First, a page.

Once the repairs were complete, Andrew Qualy’s brothers could give him hell.
They told him his new nose looked good. "They did you a favor," they chortled, referring to the surgeons that sewed up Qualy’s once-caved-in face.
The Shakopee native laughs about it now: "I was like, ‘You know what? You’re right.’"
Early in the morning of Aug. 2, 2006, Qualy and several of his U.S. Army unit mates sat in four camouflage Humvees as they rolled along a dirt road south of Baghdad, Iraq, returning from what Qualy describes as a "very routine" mission. Traveling about 40 mph, the convoy was hit.
Qualy’s vehicle, containing him and two other soldiers (both of whom also survived), rolled several times before being reduced to smithereens. Qualy had been thrown out the door and lay unconscious beside the road, blood seeping out of the back of his head and shrapnel sticking out of different parts of his body.
In March 2006, U.S. Army infantryman Andrew Qualy was deployed to Iraq.
His nose was shattered. So was his right leg from the knee down. He suffered multiple open head wounds.
After talking with other survivors of the blast and looking at pictures of the wreckage — there wasn’t much left to see — Qualy still isn’t sure how he survived that day in the desert.
"Everybody thought I was dead," he said.
Today, Qualy hardly resembles a grizzled war veteran. His long, blond hair now reaches his shoulders, and his face is marked with a stubbly beard that would never pass an Army inspection.
He looks like a hockey player.
Thousands of Americans possess stories similar to those of Qualy, who served three years in the Army as an infantryman and spent the rest of his active duty with the Minnesota National Guard.
Only a select few, though, replace their assault rifles with composite sticks and bullets with black rubber pucks.
Qualy is one of them.
The oldest of three boys, Qualy usually had a hockey stick in his hands while growing up in Shakopee. Their father Steve erected a makeshift rink in the front yard, and, like countless other Minnesotans, the Qualy boys learned to skate not long after they learned to walk.
Qualy ended up becoming pretty skilled, too, playing bantam earlier than most of his peers and being asked to join Shakopee High School’s program while he was still in eighth grade. Four prep letters and a handful of interested juniors and college coaches came along, but Qualy decided to go a different route.
"Ultimately, it just wasn’t in the cards," Qualy said. "When you get past high school . . . you are being evaluated based on your ability level, nothing more than can you put butts in seats, are people gonna want to pay to watch you play?’
"At that level, hockey, for me, it just wasn’t fun anymore."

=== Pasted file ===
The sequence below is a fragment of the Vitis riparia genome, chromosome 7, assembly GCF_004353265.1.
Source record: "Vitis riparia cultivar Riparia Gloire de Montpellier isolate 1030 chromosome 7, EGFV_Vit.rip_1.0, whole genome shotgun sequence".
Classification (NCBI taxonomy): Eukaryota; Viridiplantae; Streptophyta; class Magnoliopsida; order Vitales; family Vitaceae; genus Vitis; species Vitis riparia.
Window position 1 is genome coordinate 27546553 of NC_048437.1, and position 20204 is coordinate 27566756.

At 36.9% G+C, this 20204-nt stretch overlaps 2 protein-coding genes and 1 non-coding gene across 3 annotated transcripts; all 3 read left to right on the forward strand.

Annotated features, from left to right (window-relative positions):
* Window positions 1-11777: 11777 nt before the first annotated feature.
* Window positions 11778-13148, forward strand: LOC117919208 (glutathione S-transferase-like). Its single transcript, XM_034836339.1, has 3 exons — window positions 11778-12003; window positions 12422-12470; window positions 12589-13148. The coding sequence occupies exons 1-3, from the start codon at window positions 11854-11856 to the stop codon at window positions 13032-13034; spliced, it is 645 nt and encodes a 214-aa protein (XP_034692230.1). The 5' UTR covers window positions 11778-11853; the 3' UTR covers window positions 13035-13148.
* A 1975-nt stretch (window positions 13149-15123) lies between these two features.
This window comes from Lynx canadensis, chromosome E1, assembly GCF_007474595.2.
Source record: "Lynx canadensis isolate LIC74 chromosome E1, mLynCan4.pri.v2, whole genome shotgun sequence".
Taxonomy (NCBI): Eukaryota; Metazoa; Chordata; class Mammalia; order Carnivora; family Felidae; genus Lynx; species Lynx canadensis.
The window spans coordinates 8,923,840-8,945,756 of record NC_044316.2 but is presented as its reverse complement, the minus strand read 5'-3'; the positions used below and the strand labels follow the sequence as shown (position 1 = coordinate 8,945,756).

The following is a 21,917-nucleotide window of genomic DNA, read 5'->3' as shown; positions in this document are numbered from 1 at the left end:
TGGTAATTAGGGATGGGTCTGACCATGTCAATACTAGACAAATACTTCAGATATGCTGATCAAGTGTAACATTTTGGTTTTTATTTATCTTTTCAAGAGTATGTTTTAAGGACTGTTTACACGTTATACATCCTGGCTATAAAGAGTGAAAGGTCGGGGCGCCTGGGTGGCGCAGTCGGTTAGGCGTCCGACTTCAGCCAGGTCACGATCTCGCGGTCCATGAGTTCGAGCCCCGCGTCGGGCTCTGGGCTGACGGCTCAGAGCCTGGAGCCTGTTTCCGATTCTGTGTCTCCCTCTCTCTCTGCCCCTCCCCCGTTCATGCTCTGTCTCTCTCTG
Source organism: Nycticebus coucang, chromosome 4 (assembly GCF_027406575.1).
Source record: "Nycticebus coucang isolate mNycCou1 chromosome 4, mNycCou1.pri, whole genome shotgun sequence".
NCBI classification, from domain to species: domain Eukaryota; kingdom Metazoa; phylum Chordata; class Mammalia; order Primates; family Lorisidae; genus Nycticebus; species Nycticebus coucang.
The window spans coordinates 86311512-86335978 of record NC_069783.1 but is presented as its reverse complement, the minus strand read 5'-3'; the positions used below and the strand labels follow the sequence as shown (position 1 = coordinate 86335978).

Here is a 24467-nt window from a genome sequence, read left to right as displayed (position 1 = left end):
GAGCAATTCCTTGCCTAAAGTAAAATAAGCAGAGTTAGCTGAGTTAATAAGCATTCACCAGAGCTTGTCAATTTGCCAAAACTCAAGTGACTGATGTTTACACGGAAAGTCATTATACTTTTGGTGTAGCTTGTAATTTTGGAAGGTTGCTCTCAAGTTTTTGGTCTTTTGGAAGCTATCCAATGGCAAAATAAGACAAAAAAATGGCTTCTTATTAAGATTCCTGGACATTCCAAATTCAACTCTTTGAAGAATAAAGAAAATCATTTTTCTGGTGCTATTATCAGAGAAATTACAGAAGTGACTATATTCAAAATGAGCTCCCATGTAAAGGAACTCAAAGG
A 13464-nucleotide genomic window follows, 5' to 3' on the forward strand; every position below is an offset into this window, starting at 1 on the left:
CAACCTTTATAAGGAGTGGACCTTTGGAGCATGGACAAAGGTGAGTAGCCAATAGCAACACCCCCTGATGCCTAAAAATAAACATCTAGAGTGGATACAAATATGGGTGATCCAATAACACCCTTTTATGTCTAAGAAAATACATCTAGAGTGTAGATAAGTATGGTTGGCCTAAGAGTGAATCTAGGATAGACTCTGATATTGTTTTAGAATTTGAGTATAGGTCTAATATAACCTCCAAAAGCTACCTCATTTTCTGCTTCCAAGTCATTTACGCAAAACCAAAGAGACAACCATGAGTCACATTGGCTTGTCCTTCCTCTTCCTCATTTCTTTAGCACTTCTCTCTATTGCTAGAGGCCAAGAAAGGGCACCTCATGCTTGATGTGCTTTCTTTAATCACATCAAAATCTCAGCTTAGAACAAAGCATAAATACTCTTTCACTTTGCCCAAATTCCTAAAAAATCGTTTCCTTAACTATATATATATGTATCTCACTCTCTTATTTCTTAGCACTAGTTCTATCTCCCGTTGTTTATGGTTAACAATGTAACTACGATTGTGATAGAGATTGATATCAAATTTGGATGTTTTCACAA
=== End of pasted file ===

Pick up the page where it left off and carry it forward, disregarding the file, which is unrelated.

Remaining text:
When terrorists attacked the U.S. on Sept. 11, 2001, Qualy was a senior in high school. A pro-war, retaliation-based sentiment swept the country, he remembers.
"I think a lot of people were willing for us to go in there and kick somebody’s ass," Qualy said.
He wasn’t out for blood. But he wasn’t sure where else to go.
So off to Fort Benning, Ga., for basic training Qualy went in 2003. In March 2006, he was deployed to Iraq.
He and the members of his battalion grew extraordinarily close. About 95 percent of the time, they carried out basic transportation missions and kept an eye on American desert outposts.
As sectarian violence heated up in Baghdad during April 2006, Qualy and his fellow soldiers began catching more fire starting in May. By July, he was overcome with a sense of impending doom, enough to email his dad and detail his wishes should he be injured or killed.
"It was just the strangest damn thing you ever saw," Qualy said. "I knew something was gonna happen."
Andrew Qualy is the captain of the Minnesota Warriors White team, which travels around the country playing in tournaments and exhibitions in support of veterans’ awareness and raising money to help expand the program.
He ended up being correct.
Qualy has no recollection of the medivac helicopter flight that transported him to safety that August morning. "One minute, we’re rolling down the road; the next thing I know, I’m waking up in a field hospital."
His nose was reconstructed, and a long metal rod was inserted into his leg. Qualy was sent to Walter Reed National Military Medical Center in Bethesda, Md., near Washington D.C. for more operations and eight months of rehabilitation.
Those were dark days.
"I didn’t want to be there," Qualy said. "All I wanted to do was be with my unit."
He also had to regain much of his sight, hearing and cognitive abilities and certain fragments of his memory. For weeks, he vomited often, and the scar tissue in his leg caused him severe pain.
Even today, it flares up on him every once in a while.
After two weeks in the hospital, Qualy was sent to an outpatient center on the Walter Reed campus. He continued his rehab there, consulting daily with a case manager and badgering her about when he could get back to Iraq.
He shared a living quarters with a soldier named Drew Hill, who had been wounded in action in Afghanistan.
And Drew Hill wasn’t into hockey. Not right away.